By 36 to 37 weeks CA, a clear distinction can be made between the waking EEG and the sleep EEG based upon their inherent features, without reliance on clinical or polygraphic data (Figures 4.31–4.37). In the awake EEG, beta–delta complexes are rarely present and the awake background activity consists chiefly of continuous polyfrequency activity, traditionally referred to as activité moyenne. This polyfrequency activity is characterized by random, very slow, low-voltage activity best described as baseline shifting, with superimposed semirhythmic 4 to 8 Hz activity in all regions. In addition generalized, very low voltage 18 to 22 Hz activity and anteriorly distributed, very low voltage 2 to 3 Hz activity may be present. From the standpoint of determining CA, disappearance of the beta–delta complexes when the infant appears behaviorally awake constitutes an important marker of 36 to 37 weeks CA.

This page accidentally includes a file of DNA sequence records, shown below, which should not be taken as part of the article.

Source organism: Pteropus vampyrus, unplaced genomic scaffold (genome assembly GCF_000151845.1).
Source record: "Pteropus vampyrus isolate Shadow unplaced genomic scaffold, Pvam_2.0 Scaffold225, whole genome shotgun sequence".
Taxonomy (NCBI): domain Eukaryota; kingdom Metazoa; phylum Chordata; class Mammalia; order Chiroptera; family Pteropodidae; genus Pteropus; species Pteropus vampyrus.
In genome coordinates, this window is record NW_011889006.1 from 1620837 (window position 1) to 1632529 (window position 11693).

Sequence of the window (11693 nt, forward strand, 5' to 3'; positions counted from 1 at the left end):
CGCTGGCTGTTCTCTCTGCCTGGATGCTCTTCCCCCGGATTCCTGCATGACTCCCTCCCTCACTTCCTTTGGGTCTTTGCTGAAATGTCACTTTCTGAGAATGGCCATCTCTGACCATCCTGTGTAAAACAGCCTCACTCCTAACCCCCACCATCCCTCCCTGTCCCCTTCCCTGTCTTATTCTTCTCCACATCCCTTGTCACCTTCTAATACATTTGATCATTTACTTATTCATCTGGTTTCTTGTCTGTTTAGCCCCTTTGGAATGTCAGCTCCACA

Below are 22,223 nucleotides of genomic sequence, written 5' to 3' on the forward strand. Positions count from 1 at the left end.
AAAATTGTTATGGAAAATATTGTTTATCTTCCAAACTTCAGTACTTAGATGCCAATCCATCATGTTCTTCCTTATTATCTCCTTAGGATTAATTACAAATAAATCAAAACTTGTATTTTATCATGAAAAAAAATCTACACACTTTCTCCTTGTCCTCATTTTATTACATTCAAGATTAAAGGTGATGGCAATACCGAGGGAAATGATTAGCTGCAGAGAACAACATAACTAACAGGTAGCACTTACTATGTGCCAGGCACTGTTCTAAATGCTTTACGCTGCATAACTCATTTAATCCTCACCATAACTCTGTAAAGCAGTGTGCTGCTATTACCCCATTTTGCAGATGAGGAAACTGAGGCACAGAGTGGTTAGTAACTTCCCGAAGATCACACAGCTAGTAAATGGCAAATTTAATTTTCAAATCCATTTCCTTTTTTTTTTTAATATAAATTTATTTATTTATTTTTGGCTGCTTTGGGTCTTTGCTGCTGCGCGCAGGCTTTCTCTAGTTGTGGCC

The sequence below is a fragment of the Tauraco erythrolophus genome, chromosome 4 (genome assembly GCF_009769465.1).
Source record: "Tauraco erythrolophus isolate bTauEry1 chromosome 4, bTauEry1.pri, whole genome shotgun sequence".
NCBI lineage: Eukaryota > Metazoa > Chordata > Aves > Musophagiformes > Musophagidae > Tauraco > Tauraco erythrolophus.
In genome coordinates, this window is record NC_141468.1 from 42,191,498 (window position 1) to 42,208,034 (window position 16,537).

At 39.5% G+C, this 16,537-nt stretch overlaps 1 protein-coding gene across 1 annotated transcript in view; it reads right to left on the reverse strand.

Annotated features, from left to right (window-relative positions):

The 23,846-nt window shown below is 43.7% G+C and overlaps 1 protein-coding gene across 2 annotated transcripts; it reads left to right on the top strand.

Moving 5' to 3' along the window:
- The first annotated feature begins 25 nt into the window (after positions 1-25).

Before about 36 weeks CA, the background activity in NREM sleep is discontinuous (Figure 4.22). Between 36 and 38 weeks CA, two NREM EEG patterns emerge. The first is continuous high-voltage slow-wave activity in all regions. The second pattern is known as tracé alternant and is characterized by a modulation of generalized activity with alternating periods of high and low voltage activity (Figures 4.33–4.35). This pattern may occur in infants through 44 weeks CA. After that period, NREM sleep is characterized by continuous slow-wave activity with the eventual emergence of sleep spindles after about 46 weeks CA—although rudimentary spindles may occur earlier (Figures 4.38 and 4.39).

The EEG character of REM sleep is similar to that of the awake recording from about 30 weeks CA. Infant behaviors and polygraphic recordings of respiration, eye movements, and submental EMG distinguish awake from REM sleep.

The terms transitional sleep or indeterminant sleep are used to characterize the state of the infant when it cannot be precisely determined by specific EEG criteria.